Skip to content
/

These days JSON is used a lot. For storing data, for storing settings, for describing other JSON files and often for transporting information between server and client using DTO’s (Data Transfer Objects).

Recently I was monitoring the data transferred from one of my own Web API controllers to a mobile app. I discovered the amount of data transferred was way more then expected. This inspired me try to reduce the size of the transferred data. In this and following blog posts I will describe the different options you can use and combine.

You can download the source code at the end of my article.

These days JSON is used a lot. For storing data, for storing settings, for describing other JSON files and often for transporting information between server and client using DTO's (Data Transfer Objects).

When using an Azure Mobile App Service or ASP.NET Web API you will see that JSON is the default format to transport data. When running apps on a PC's with a fixed internet connection data size might not be a hot topic. But for apps on mobile devices, possibly using slow, limited, or expensive connections you want to save on the amount of data that is transferred.

Recently I was monitoring the data transferred from one of my own Web API controllers to a mobile app. I discovered the amount of data transferred was way more then expected. This inspired me try to reduce the size of the transferred data. In this and following blog posts I will describe the different options you can use and combine.

You can download the source code at the end of my article.

Part 1: Default Value Handling

I created an ASP.NET Web API controller to demonstrate the default behavior. The default controller returns two objects with data, some properties are empty.
A GET request to http://reducejsontraffic.azurewebsites.net/api/default returns:

[
    {
        "AString": null,
        "AnInt": 0,
        "Fourteen": 14,
        "ANullableByte": null,
        "AStringArray": null,
        "NoUri": null,
        "SomeUri": "http://reducejsontraffic.azurewebsites.net/api/",
        "TheDate": "2015-11-05T17:11:29.0809876+00:00",
        "AnEmptyDate": "0001-01-01T00:00:00",
        "AFixedDate": "2015-07-02T13:14:00+00:00",
        "SingleObject": null,
        "SomeEmptyObjects": [],
        "SomeObjects": [
            { "ADouble": 0 },
            { "ADouble": 3.14 },
            { "ADouble": 1.23456789 }
        ]
    },
    ...
]

(formatted for readability)

As you can see every property is present, despite it doesn't have a real value.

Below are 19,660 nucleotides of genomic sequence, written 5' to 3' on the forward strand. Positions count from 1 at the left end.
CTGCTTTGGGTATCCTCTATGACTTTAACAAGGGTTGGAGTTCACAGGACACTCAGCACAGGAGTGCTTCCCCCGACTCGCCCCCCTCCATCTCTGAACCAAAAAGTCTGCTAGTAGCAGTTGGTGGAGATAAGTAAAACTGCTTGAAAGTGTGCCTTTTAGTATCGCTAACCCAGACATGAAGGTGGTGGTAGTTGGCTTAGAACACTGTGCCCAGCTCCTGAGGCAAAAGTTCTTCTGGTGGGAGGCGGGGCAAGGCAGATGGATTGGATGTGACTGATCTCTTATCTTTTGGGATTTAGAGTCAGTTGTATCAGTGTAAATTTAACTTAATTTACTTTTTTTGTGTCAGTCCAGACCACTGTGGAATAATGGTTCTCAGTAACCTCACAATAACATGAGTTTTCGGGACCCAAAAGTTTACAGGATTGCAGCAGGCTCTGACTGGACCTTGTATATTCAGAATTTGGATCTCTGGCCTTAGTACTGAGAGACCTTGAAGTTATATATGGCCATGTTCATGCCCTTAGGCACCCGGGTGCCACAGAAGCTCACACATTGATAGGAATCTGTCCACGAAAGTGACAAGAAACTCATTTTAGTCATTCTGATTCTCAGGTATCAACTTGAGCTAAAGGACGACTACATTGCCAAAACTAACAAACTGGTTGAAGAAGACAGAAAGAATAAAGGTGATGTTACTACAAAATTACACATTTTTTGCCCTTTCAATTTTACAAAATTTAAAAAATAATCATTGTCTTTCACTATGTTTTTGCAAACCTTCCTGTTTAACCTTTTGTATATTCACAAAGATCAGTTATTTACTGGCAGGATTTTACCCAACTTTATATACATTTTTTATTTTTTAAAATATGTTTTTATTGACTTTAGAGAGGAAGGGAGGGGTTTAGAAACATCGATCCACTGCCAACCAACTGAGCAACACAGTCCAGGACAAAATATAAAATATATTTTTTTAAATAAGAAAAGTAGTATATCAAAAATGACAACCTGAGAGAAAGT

In ASP.NET Web API Microsoft has chosen to use the JSON.net serializer. The serializer has a setting called DefaultValueHandling which is set to Include by default. To quote the documentation:

Include members where the member value is the same as the member's default value when serializing objects. Included members are written to JSON. Has no effect when deserializing.

And we can confirm this is the case when we look at the result from the first example.

If a property already gets the default value when deserializing, why would we want to transport that value anyway?

Changing the Default Value Handling

Another option for DefaultValueHandling is Ignore (and for the serializing part IgnoreAndPopulate acts the same). The documentation states:

Ignore members where the member value is the same as the member's default value when serializing objects so that it is not written to JSON. This option will ignore all default values (e.g. null for objects and nullable types; 0 for integers, decimals and floating point numbers; and false for booleans). The default value ignored can be changed by placing the DefaultValueAttribute on the property.

So when we set this option properties with default values will be removed from the data transferred.

The documentation also mentions the DefaultValueAttribute. So we can describe a different default for a property.

[DefaultValue(14)]
public int Fourteen { get; set; }

Now the property Fourteen will only get serialized when its value is not 14.

I created a second controller with the modified setting. This controller demonstrates this new behavior.
A GET request to http://reducejsontraffic.azurewebsites.net/api/defaultvaluehandling returns:

[
    {
        "SomeUri": "http://reducejsontraffic.azurewebsites.net/api/",
        "TheDate": "2015-11-05T17:30:02.3206122+00:00",
        "AFixedDate": "2015-07-02T13:14:00+00:00",
        "SomeEmptyObjects": [],
        "SomeObjects": [
            { "ADouble": 0 },
            {},
            { "ADouble": 1.23456789 }
        ]
    },
    ...